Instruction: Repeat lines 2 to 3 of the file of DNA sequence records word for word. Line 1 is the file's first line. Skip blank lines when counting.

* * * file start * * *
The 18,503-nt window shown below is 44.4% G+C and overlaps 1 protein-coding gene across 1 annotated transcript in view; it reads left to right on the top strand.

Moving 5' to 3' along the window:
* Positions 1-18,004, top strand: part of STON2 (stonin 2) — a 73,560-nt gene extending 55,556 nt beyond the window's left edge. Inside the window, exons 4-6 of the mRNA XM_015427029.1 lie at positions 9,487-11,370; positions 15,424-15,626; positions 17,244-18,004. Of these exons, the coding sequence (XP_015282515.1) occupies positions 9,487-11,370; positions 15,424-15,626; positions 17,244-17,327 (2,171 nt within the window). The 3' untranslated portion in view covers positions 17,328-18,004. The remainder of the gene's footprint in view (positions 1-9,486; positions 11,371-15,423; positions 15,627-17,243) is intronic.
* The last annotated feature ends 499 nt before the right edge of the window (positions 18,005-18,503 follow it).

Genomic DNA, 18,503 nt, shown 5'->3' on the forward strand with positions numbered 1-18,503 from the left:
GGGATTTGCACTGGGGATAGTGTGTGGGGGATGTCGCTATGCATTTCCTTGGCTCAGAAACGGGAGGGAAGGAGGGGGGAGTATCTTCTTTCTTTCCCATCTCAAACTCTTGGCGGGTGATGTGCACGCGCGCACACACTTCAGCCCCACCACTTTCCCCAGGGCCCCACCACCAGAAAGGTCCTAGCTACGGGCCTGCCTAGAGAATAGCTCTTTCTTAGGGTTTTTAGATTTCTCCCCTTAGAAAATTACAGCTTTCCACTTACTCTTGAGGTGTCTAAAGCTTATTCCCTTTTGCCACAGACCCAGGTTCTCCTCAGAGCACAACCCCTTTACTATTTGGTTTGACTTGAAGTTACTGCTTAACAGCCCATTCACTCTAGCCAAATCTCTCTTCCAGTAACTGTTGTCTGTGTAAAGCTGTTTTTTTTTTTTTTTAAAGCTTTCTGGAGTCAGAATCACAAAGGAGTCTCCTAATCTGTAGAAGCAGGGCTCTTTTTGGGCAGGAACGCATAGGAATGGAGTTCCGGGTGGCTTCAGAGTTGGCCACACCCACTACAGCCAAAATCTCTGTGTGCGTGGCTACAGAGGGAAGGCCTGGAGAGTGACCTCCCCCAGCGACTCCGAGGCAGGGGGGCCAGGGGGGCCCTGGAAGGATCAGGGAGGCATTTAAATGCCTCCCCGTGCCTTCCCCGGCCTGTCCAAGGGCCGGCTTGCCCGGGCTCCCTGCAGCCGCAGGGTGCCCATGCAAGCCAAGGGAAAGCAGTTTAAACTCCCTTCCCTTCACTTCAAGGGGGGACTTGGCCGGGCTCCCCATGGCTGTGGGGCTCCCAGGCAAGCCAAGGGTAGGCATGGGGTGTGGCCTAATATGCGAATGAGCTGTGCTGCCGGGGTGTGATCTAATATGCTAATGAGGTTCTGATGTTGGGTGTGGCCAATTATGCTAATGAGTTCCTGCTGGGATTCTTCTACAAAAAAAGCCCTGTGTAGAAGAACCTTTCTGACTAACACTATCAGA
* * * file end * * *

Moving 5' to 3' along the window:
* Positions 1-18,004, top strand: part of STON2 (stonin 2) — a 73,560-nt gene extending 55,556 nt beyond the window's left edge. Inside the window, exons 4-6 of the mRNA XM_015427029.1 lie at positions 9,487-11,370; positions 15,424-15,626; positions 17,244-18,004. Of these exons, the coding sequence (XP_015282515.1) occupies positions 9,487-11,370; positions 15,424-15,626; positions 17,244-17,327 (2,171 nt within the window). The 3' untranslated portion in view covers positions 17,328-18,004. The remainder of the gene's footprint in view (positions 1-9,486; positions 11,371-15,423; positions 15,627-17,243) is intronic.